Financial Extremists Can Be Stopped Only By Moderation And Morals, Says Najib

By Tuesday January 17th, 2012 No Comments

KUALA LUMPUR, Jan 17 (Bernama) — The individuals behind massive over-leveraging, “mind-boggling” credit default swaps and reckless subprime lending are financial extremists whose actions devastated millions of lives, Prime Minister Datuk Seri Najib Tun Razak said Tuesday.

Labelling the worldwide financial crisis as “one of the most extreme events in recent history,” Najib called for a moderate and moral approach to international finance that delivers both sustainable growth and social justice when opening the first Global Movement of the Moderates conference here.

The conference marks the latest stage in the prime minister’s drive to promote moderation as the best antidote to extremism in all its forms.

His speech also covered the formal launch of a new Global Movement of the Moderates Foundation, a “centre of first resort” that will consolidate and disseminate information for everyone who wants to join in the struggle.

Najib also unveiled plans for a new Institute of Wasatiyyah, operating as part of the Prime Minister’s Department.

“Wasatiyyah” is a concept from the Al-Quran that means moderation or balance. The institute will be dedicated to promoting such ideas and furthering the pursuit of moderation.

Rather than being led by governments in a top-down approach, Najib said the Global Movement of the Moderates must be driven by popular action from the grassroots level up, and both the foundation and the institute will help make this vision a reality.

Najib said: “Compared to the shockingly violent images that were beamed around the world in the wake of 9/11, scenes of devastation on an epic scale that scarred a generation and seared the collective conscience of the world – the pictures taken outside Lehman Brothers on another September morning some years later were much more ordinary, familiar even.

“A young woman, tensed and anxious, carries her belongings out of the firm’s headquarters in a box. A disgraced executive, walking quickly, climbs into his luxury car and speeds away.

“Nothing too unusual or untoward and yet, without a single bullet fired, the extremes and excesses of Wall Street would in a matter of days take the world as we knew it to the brink.

“So how do we create a truly moderate global economy that works in the interests of many, not the few?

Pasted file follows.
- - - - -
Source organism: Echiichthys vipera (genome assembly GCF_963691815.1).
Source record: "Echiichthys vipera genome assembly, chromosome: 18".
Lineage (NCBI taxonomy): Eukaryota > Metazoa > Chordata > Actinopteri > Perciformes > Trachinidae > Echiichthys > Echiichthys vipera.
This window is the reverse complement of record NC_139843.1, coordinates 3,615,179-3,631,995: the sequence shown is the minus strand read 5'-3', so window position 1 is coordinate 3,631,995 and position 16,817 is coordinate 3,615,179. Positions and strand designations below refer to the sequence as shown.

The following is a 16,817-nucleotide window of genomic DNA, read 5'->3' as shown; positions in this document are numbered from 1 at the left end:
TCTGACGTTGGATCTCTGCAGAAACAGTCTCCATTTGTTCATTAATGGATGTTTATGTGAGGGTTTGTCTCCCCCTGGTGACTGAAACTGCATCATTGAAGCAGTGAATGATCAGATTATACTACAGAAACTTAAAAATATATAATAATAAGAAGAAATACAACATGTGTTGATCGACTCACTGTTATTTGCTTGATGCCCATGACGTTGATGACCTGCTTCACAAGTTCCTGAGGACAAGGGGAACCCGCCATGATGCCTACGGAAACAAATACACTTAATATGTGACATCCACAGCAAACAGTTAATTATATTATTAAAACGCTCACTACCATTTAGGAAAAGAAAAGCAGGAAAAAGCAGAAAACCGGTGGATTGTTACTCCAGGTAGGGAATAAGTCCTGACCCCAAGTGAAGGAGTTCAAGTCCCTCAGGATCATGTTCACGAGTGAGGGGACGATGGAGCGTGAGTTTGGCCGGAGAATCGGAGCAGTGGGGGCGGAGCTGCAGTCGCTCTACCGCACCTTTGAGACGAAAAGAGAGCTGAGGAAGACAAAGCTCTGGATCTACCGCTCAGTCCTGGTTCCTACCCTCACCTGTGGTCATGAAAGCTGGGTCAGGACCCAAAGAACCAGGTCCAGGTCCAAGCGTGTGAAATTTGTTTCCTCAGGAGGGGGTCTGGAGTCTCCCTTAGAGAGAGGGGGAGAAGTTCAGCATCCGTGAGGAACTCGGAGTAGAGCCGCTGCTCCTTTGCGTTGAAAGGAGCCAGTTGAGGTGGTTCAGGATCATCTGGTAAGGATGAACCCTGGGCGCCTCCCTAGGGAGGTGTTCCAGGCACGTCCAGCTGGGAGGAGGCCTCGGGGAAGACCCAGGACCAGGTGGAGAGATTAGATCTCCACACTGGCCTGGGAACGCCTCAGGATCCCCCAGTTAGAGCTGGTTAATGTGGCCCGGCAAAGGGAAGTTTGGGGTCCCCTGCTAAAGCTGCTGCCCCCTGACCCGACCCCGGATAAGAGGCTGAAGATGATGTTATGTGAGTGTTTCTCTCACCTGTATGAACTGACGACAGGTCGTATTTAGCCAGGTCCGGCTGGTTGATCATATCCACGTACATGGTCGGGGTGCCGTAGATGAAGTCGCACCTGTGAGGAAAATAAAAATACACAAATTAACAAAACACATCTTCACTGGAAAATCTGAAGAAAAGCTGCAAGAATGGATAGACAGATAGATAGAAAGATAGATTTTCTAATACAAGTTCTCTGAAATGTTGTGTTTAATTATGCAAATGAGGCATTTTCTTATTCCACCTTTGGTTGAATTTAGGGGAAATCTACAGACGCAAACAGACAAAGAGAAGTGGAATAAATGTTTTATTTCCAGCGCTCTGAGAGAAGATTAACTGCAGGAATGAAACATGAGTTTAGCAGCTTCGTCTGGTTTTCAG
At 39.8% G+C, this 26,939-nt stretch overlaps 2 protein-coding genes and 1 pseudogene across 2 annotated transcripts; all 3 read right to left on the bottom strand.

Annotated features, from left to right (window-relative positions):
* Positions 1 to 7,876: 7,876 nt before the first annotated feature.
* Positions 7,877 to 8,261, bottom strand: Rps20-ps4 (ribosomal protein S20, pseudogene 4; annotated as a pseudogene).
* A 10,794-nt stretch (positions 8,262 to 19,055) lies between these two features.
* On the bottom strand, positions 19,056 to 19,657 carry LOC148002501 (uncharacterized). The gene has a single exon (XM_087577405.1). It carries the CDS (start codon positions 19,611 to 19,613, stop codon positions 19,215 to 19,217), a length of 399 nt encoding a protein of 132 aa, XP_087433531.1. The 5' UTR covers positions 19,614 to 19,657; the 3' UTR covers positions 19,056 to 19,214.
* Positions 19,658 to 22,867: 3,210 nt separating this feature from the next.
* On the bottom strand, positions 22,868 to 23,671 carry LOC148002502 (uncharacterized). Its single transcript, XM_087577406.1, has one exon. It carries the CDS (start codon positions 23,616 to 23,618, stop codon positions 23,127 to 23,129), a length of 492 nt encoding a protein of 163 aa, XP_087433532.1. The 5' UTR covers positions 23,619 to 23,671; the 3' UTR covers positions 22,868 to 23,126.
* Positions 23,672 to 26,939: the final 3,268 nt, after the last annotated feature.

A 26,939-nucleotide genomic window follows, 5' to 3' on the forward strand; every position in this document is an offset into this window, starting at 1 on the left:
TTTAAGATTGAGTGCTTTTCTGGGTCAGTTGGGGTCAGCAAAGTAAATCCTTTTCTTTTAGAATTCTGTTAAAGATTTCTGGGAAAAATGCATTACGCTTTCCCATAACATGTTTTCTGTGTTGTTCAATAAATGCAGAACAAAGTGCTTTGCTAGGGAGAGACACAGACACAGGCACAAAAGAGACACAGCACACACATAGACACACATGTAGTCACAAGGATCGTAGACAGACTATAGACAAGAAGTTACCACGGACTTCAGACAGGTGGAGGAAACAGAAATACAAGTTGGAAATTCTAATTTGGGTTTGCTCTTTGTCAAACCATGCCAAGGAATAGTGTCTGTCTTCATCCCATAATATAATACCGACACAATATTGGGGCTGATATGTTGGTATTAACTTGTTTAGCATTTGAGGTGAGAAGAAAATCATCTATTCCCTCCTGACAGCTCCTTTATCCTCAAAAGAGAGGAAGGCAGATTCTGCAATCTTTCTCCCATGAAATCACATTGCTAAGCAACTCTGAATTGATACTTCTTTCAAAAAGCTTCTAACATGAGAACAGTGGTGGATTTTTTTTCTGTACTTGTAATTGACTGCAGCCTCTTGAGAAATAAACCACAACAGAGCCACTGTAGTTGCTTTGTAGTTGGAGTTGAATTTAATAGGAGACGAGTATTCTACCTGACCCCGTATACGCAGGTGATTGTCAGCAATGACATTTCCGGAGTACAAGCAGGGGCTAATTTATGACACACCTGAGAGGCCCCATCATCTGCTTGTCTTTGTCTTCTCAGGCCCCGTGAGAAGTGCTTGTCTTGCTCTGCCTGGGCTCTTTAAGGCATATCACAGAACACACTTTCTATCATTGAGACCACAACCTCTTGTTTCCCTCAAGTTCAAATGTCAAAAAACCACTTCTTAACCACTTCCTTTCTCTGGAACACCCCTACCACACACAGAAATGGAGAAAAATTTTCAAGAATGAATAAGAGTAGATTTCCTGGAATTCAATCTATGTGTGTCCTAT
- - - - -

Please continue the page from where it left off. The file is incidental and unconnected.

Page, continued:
“How can we devise a system that delivers fairness for “the 99 per cent” and not just those at the top?

“Quite simply, we can no longer allow the workings of the markets to be value-free or value-neutral. Markets, we all know, are the only route to rising global prosperity and sustained stable growth, but we must do away with the unjust, unfair outcomes they can produce when left unchecked, and with the kinds of reckless economic practices that brought our global financial system to its knees,” the prime minister said.

He cited how “massive overleveraging, mind-boggling credit default swaps, subprime lending like the monstrous creation of some crazy scientists, these new and poorly understood financial practices rampaged out of Wall Street and left the devastated lives of millions in their wake.”

“But what of the men and women, the bankers and the traders, who went about their work with such abandon and with so little thought for anything beyond their own enrichment?

“A line of mug shots of the culprits would look very different to the “rogues gallery” of extremists we have grown accustomed to in recent years – sharp-suited, desk bound and clean shaven rather than dark skinned, bearded and combat-trained,” he said.

Najib said that “this flies in the face of everything we have been told about extremism but it also raises the important question: what do extremists look like? How can we come to know them? The answer, of course, is that extremists, like extremism itself, take many forms – and we can only know them by their acts.”

Against such a backdrop, the prime minister made an impassioned plea for moderates to take a definitive stance to come to the fore to be heard and defeat extremism.

“Oppression and tyranny can only win out if good men and women stand idly by, unwilling to turn rhetoric into action and opinions into deeds,” he added.

Source : Bernama

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